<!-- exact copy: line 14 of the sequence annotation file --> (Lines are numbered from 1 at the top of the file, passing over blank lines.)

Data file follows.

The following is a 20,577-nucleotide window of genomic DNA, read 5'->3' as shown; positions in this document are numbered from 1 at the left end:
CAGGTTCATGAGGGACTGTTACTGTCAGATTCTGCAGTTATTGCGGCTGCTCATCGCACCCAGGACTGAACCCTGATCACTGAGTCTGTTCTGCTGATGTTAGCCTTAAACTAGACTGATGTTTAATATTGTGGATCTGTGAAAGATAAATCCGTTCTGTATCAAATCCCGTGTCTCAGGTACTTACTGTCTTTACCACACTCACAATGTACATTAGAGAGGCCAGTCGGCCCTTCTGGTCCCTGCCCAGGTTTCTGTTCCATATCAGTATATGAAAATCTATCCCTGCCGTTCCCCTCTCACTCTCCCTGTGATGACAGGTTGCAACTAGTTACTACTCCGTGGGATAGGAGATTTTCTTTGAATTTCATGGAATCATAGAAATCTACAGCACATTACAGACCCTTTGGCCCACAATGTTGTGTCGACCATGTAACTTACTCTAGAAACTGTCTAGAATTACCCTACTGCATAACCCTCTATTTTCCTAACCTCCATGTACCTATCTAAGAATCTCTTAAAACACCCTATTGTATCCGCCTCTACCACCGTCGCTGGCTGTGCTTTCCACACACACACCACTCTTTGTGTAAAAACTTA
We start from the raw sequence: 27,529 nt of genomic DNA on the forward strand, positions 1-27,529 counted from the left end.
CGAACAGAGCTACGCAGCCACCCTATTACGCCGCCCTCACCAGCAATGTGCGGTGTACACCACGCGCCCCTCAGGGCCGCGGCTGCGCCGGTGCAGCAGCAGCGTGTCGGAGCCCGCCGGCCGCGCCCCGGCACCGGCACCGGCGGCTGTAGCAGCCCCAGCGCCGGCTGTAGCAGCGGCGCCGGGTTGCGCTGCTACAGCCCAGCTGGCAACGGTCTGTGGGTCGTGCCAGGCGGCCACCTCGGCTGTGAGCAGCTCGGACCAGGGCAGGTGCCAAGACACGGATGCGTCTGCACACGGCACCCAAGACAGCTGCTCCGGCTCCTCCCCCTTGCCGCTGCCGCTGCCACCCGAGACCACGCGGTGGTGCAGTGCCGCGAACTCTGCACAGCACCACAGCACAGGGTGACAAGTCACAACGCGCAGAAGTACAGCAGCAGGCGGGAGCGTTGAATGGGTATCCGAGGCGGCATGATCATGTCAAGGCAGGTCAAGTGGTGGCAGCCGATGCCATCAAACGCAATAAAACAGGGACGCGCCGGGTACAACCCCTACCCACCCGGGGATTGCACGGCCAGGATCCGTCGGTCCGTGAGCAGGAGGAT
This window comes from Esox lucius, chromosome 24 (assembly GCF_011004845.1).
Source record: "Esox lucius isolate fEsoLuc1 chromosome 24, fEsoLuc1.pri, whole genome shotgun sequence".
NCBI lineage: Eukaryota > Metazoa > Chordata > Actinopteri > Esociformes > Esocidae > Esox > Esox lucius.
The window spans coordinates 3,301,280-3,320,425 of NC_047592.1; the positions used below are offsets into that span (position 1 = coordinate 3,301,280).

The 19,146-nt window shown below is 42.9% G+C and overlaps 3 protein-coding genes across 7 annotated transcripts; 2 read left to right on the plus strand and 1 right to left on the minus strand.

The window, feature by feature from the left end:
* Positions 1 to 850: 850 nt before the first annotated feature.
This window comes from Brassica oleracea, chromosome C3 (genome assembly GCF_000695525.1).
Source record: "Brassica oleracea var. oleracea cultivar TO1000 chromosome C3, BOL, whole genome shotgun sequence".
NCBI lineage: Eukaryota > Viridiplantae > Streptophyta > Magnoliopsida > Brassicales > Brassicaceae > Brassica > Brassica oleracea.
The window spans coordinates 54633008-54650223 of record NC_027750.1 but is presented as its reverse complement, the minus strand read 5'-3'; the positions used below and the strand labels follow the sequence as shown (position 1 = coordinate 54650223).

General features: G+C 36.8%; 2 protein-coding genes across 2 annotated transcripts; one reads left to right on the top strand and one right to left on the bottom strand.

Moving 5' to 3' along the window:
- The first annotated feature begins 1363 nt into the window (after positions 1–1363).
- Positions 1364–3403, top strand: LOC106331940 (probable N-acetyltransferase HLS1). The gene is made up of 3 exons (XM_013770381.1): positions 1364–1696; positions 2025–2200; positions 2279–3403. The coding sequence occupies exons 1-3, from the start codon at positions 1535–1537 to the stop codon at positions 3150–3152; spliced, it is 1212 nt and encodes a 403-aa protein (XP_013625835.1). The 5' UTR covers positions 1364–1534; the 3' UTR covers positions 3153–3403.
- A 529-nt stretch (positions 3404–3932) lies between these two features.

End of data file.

NCBI lineage: Eukaryota > Viridiplantae > Streptophyta > Magnoliopsida > Brassicales > Brassicaceae > Brassica > Brassica oleracea.